The Tempo source at the meetings continued that a tense argument followed Sutjiptadi's exposure of the Riau forest devastation. Moreover, Sutjiptadi pointed to forestry personnel who failed to grasp the contents of their Minister's decrees on the dos and don'ts for logging. This, said Sutjiptadi, prompted most HTI license holders to cut down natural forest trees at will. "We are handling 189 cases," Sutjiptadi told the Joint Team as quoted by the Tempo source.

One of those arguing against the Riau Police Chief's description was Arman Mallolongan, Director-General of Forest Protection & Nature Conservation, Department of Forestry. Arman, said the source, even regarded Sutjiptadi as uninformed of the regulations and less conversant with the Forestry Law. According to Arman, business licenses and logging activities have been specified by regulations issued from 1990 up to 2007.

The police, said Arman, could not impose criminal provisions on forestry cases as they wish. The Forestry Department is authorized to regulate and determine forest zones while forest commodities should not be trivialized. To Tempo, Arman stated that in any violation, administrative penalties and civil aspects should come first.

Another Tempo source also spoke of the heated discussion with Sutjiptadi. "But in spite of being cornered, he had high self-confidence," said this source. Sutjiptadi, he added, also stood tall when notifying the reasons for declaring four ex-forestry office heads in Riau as suspects and the plan to examine several regents.

Since the launch of operations against illegal logging, the Riau Police have in fact held thousands of cubic meters of logs suspected of being unlicensed products. Sutjiptadi has also brought a number of directors and managers of companies allegedly involved in the pillage to court.

According to Sutjiptadi, the Environment Law is among those that have guided him to take action against illegal loggers. In his view, it is too lenient to punish environment plunderers only with administrative sanctions. He also quoted a legal principle that such practice was "fruit from a poison tree," meaning it was equally poisonous. Sutjiptadi meant that if forest exploitation licenses were not properly applied for, the ensuing operations would go wrong and be dangerous.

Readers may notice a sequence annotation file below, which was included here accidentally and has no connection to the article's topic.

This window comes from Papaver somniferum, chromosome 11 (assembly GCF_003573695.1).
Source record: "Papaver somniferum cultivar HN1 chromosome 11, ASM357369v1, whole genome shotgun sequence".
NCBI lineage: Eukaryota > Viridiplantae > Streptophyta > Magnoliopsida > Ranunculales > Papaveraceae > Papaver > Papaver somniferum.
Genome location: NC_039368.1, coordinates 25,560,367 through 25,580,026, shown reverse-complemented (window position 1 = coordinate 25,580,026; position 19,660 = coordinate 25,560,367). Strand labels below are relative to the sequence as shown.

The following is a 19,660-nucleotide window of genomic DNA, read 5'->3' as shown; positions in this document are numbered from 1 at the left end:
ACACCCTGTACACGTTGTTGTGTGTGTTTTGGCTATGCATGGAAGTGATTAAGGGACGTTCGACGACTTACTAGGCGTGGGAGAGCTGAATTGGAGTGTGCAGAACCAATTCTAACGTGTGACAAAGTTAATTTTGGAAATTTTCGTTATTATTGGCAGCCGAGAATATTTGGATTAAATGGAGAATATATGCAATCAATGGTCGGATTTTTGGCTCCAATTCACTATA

It was not only the session with Sutjiptadi that proceeded with tension. The September 17 meeting was a tense affair too. Its agenda comprised the formulation of the team's field findings to be presented to the President. It turned out that until it wound up, the team had failed to reach consensus on the timber issue. The meeting was continued the next day, with the same outcome.

The latest meeting was on September 21. Joint Team Executive Chairman Budi Utomo could not yet make any conclusion. The timber seized by the police, for instance, was proposed for immediate utilization to prevent its economic value decline. But when the operational method and the authorized agency were to be determined, the talk was deadlocked.

Forestry Department spokesman Fauzi Mas'ud said the police could just proceed with the court trial of illegal logging cases. However, added Fauzi, all the logging business licenses in Riau were legitimate. "We know best about forests," he claimed.

Under the prevailing conditions, it seems impossible for the Joint Team to speedily complete its task. Riau's illegal logging case is not that simple. Presidential spokesman Andi Alfian Mallarangeng acknowledged that there was as yet no agenda for the President's announcement of the Joint Team's conclusion. "I haven't been informed of the announcement yet," he said.

Elik Susanto, Bobby Triadi (Riau)